Here’s another football family: the McCaffrey’s. Ed, the Dad, won three three Super Bowl Rings; one as a wide receiver with the 49ers, and two with the Denver Broncos. The oldest son, Max, is a wide receiver with the 49ers. Christian McCaffrey plays in the NFL for the Carolina Panthers. Dylan plays for the University of Michigan, and the youngest, Luke, is a rising Junior at football powerhouse Valor Christian High School, and has already received offers from two major football colleges. Why? The primary answer is the same as above. The dinner table.
We can see the same thing with families in politics and acting: Henry Fonda was Dad to Jane and Peter; Lloyd Bridges was Dad to Beau and Jeff; Kirk Douglas was Dad to Michael; Tony Curtis was Dad to Jamie Lee; Debbie Fischer was Mom to Carrie–the list is almost endless. Connections plays a part here, but the dinner table–with the extended definition we are using–has to be the strongest reason.
In politics, I give you the Adamses, Kennedys, Bushes and Clintons.
Closer to home, the person I know who is by far the best at individual investing and using money to make money, on a small, but highly profitable scale, first learned from his Dad at the dinner table.
We started today’s podcast by defining the term dinner table as being far broader than one location to include almost all the places we interact with family members, but we preserved the family metaphor. Now let’s expand the term family from nuclear family, immediate family, to the family of man. Yes, all of us.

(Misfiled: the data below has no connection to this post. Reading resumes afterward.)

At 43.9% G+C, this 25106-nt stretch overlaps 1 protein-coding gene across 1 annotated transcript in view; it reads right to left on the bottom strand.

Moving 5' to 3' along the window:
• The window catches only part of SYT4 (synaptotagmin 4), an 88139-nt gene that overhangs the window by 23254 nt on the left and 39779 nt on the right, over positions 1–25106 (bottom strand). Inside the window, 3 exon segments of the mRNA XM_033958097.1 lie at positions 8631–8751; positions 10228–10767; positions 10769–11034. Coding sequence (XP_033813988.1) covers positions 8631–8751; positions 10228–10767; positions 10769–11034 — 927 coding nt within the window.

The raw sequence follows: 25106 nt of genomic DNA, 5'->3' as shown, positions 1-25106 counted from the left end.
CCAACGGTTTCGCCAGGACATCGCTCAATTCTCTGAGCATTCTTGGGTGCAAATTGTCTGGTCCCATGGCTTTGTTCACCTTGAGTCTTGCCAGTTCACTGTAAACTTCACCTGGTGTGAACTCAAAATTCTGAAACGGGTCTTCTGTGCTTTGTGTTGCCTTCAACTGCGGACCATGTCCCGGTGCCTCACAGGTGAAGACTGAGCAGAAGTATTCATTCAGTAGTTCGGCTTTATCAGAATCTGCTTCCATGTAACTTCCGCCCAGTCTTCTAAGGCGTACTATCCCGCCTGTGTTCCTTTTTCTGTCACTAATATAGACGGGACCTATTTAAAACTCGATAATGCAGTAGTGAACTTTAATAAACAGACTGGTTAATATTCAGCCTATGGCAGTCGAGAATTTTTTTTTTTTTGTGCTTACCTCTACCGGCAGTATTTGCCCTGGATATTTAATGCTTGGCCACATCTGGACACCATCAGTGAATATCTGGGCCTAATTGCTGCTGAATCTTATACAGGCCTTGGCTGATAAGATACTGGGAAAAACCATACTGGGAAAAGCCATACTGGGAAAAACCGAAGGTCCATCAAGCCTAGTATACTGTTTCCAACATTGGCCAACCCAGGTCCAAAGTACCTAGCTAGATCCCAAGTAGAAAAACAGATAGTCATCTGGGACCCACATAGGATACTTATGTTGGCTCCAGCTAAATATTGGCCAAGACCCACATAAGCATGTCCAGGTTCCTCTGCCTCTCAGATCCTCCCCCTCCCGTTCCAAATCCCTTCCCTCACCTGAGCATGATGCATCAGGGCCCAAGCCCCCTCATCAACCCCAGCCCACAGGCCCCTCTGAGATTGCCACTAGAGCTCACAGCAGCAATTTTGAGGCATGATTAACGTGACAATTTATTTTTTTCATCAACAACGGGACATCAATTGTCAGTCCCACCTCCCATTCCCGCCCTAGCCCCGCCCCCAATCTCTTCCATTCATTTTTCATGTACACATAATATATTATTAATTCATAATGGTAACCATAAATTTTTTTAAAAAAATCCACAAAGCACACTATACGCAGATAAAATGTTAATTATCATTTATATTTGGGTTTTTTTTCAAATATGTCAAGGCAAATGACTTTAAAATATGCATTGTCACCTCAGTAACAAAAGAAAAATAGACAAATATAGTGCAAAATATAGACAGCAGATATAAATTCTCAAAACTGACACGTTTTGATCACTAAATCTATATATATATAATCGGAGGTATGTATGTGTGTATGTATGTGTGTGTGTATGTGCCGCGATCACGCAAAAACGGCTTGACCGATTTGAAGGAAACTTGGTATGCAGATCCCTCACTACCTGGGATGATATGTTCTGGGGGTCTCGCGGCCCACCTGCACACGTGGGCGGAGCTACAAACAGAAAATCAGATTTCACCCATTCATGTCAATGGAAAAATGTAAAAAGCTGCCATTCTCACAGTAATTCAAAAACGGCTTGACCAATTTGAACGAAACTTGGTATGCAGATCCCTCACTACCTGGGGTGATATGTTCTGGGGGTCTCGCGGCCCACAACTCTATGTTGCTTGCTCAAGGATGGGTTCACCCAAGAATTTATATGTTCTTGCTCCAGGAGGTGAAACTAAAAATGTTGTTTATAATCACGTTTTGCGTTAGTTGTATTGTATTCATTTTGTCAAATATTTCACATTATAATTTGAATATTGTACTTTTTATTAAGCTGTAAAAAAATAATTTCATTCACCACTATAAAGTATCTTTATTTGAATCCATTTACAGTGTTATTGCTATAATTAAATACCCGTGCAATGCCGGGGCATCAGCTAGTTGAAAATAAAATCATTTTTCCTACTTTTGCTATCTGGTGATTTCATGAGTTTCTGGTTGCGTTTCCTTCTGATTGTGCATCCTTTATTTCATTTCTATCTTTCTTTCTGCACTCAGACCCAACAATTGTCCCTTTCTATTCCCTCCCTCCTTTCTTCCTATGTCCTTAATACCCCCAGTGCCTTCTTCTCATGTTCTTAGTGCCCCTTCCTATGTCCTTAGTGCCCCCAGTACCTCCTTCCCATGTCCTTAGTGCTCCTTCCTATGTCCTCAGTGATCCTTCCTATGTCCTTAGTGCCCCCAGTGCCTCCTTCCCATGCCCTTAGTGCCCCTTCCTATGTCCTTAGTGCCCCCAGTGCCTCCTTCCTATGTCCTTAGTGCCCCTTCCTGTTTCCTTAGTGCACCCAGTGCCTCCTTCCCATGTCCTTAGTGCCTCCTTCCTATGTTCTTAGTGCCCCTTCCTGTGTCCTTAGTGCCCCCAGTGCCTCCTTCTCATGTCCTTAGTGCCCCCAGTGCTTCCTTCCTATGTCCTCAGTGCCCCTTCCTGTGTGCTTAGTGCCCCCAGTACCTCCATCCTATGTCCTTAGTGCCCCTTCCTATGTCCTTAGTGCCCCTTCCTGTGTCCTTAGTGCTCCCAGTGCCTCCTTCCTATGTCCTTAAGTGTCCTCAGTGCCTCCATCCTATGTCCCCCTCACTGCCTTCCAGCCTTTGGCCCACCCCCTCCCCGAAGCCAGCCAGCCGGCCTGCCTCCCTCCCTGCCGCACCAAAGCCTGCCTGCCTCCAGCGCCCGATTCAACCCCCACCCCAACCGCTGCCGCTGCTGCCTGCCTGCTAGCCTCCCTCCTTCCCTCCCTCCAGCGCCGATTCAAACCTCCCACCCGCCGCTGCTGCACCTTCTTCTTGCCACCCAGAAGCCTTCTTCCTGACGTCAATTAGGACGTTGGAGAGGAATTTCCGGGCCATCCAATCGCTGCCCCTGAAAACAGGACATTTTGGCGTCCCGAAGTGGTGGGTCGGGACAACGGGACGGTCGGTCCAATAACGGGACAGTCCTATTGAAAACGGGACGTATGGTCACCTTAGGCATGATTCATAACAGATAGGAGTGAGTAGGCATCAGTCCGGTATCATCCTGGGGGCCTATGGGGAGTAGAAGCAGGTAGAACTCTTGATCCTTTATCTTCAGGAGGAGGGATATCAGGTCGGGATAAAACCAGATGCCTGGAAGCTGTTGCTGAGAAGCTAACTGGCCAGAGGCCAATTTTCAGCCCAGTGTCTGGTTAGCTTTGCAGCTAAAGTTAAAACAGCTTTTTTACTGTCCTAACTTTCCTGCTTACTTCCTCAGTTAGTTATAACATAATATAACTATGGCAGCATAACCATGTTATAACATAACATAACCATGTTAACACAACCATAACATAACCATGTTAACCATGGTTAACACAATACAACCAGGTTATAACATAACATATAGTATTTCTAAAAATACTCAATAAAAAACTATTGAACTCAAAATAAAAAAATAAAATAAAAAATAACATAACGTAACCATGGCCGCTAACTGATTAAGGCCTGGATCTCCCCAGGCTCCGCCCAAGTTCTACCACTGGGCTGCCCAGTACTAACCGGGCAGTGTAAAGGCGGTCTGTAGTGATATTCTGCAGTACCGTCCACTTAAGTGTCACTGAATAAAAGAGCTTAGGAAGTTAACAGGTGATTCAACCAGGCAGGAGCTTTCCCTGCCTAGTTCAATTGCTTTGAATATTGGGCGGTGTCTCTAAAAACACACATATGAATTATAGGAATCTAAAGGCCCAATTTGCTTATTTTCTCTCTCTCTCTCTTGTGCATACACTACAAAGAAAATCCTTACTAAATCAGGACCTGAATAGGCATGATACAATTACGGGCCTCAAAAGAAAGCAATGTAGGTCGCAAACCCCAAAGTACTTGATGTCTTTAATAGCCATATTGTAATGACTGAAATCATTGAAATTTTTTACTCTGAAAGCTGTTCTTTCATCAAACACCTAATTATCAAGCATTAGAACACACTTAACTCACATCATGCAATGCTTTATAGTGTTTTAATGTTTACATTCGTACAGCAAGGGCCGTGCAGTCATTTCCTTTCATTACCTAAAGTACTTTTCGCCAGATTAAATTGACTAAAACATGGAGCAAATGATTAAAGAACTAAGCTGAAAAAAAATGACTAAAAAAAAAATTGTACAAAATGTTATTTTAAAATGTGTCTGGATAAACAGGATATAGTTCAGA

At Revolution 2.0, we share a growing number of podcasts and blogs about what we feel is needed to succeed personally, financially and politically as a society. And those rules of the road, those ways of thinking and being are all the same. There are not three different ways of success thinking in the three areas; personal, financial and political. So, shamelessly stealing a concept from the bible, the two greatest of all these rules, ways of thinking, are:
Personal Responsibility; practice it, teach it and
Be Your Brother’s Keeper
Our personal responsibilities include being that person who has something valuable to say, something important to contribute. And that takes focus and effort. Being our Brother’s Keeper in part requires that we extend the dinner table to include the part of the world we live in, and to extend the definition of family to include everyone with whom we come into contact. Even fleeting contact can have profound and lasting effects. And don’t be frustrated if you don’t seem to be making any headway. People do listen and remember. To coin a phrase, the world is your dinner table. Bring the power of your dinner table to the world.
Now it is time for our usual parting thought. For us at Revolution 2.0, it is not only change your thinking, change your life. It is change your thinking, change your actions, change the world. And if you can do it in love and enjoy the people around you at the same time, all the better. And if we, you and I, don’t do something, then the others who are doing something, will continue to run the show.
Remember: Knowledge by itself is the booby prize.
Will Luden, writing to you from my home office at 7,200’ in Colorado Springs.